The Pulitzers were announced today. Junot Diaz picked up the Fiction award for The Brief, Wondrous Life of Oscar Mao, one of my favorite books of last year. Newsweek has a nice interview with the author in which he discusses the burden of expectation and at the end says some accurate things about the current political climate:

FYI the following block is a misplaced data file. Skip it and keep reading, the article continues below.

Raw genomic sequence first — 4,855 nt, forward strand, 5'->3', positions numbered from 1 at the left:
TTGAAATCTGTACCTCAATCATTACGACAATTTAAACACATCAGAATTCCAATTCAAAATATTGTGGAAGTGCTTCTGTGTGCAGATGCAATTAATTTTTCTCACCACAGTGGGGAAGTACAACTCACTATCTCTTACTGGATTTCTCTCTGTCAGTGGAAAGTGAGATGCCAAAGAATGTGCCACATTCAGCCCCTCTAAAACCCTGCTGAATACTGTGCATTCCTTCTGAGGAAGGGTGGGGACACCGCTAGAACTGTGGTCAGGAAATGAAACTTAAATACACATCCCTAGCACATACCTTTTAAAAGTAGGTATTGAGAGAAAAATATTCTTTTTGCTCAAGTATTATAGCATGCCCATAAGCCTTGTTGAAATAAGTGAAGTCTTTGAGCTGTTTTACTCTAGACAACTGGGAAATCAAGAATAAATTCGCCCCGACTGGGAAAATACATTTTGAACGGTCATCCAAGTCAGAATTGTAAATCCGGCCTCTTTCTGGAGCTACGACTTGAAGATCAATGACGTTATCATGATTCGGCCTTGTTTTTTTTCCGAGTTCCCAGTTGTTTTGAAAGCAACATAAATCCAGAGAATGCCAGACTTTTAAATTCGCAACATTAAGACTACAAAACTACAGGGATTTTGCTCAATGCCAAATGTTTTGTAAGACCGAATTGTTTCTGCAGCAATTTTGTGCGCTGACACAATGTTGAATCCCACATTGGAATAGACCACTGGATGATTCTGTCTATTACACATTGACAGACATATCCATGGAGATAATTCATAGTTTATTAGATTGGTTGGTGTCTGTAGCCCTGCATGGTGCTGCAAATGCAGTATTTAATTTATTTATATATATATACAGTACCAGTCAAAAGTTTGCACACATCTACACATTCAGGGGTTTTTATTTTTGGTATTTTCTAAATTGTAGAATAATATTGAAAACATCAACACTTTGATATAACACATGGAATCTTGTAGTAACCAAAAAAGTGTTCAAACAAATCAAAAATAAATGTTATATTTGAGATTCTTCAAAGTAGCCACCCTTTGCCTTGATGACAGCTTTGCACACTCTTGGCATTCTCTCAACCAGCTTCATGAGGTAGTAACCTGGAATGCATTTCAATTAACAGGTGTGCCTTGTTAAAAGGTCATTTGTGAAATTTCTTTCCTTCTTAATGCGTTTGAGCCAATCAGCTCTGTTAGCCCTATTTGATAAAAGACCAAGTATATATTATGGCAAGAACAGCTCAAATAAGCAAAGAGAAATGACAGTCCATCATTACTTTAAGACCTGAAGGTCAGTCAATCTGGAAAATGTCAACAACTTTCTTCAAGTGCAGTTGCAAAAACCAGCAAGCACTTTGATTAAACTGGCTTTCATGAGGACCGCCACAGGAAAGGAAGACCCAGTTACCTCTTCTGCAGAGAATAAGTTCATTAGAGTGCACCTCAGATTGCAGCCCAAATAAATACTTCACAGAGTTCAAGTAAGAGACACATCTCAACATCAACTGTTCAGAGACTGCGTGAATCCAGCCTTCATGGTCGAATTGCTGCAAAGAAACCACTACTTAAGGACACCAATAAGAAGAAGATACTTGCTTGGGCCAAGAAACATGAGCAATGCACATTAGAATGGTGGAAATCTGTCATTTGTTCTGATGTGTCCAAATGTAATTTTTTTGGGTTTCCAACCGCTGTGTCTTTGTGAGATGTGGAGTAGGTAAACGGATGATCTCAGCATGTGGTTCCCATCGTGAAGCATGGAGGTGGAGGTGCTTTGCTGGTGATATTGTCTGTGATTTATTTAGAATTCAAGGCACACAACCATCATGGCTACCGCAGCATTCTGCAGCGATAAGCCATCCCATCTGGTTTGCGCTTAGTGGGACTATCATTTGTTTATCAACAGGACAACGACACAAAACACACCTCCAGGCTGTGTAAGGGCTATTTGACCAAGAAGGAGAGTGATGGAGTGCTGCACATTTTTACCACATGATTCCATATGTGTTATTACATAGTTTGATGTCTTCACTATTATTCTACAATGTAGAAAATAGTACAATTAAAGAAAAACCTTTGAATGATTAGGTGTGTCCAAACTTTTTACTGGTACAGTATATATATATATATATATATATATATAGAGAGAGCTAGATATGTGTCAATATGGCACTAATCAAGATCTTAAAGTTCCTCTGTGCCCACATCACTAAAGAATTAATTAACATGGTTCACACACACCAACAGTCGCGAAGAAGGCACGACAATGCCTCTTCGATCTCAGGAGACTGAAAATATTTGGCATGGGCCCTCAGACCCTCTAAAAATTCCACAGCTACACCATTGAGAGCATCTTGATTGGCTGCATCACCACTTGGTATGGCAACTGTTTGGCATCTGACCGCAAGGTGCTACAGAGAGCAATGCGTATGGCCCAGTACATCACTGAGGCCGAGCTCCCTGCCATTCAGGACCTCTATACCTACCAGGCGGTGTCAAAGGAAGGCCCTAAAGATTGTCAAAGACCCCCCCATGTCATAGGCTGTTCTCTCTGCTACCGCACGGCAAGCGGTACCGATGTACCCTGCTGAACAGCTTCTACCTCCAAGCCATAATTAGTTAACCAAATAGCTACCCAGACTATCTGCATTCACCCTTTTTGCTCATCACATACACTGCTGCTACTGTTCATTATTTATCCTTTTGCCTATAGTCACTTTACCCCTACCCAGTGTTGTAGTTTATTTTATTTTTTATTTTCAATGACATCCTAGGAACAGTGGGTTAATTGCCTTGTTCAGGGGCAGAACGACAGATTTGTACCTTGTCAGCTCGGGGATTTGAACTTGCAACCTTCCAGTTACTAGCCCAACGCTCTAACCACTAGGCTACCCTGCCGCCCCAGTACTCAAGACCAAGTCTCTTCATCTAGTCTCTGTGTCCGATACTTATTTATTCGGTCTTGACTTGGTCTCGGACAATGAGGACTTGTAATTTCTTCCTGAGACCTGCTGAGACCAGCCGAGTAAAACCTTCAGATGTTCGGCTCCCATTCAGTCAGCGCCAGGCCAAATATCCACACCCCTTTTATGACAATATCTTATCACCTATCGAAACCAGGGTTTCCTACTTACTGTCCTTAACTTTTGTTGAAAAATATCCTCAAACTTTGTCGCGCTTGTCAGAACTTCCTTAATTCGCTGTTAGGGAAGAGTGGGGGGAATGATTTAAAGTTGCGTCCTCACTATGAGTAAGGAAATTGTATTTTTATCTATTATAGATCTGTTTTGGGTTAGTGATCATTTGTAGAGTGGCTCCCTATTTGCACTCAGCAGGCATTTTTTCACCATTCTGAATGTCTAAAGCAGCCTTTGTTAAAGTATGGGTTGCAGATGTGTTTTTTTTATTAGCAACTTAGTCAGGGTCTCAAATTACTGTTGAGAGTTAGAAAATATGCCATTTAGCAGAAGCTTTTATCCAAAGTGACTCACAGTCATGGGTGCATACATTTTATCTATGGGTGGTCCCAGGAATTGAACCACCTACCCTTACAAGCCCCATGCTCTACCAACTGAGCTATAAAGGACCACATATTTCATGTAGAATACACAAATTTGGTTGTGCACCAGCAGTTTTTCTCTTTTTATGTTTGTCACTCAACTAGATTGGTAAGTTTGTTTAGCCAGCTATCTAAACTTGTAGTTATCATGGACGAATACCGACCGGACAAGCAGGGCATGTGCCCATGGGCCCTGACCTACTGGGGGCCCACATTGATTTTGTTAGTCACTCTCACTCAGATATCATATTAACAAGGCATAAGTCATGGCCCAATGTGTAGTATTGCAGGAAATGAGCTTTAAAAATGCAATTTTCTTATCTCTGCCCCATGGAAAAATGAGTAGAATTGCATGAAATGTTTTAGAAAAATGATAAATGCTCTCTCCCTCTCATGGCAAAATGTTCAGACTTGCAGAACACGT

With that caveat aside, we’re in the fifth year of the most expensive war in human history. We’re devouring an entire generation of our young people, both directly in the war or with the long-term consequences, and yet the country wants to get obsessed with immigration. Like this is the exact right time to have this conversation? I wonder if we’re not trying to distract ourselves. You know, I love that image from “Moby Dick,” because we’re like the ship. We’re the Pequod. We’re this nation on this ship, and we’re on this insane quest being directed by a madman. But what’s really interesting is that Captain Ahab wasn’t taking his foreign workers and making them walk the plank. He understood the value of diversity through his dream. We’re even crazier than Ahab. We’re chasing this white whale called terrorism, but our captain is saying, “You know what, I don’t think some of us really belong here. They should walk the plank.” I never thought there would be a day where the United States would be crazier than its metaphor, the Pequod. But we’re there. We’re there. Ahab is now a moderate.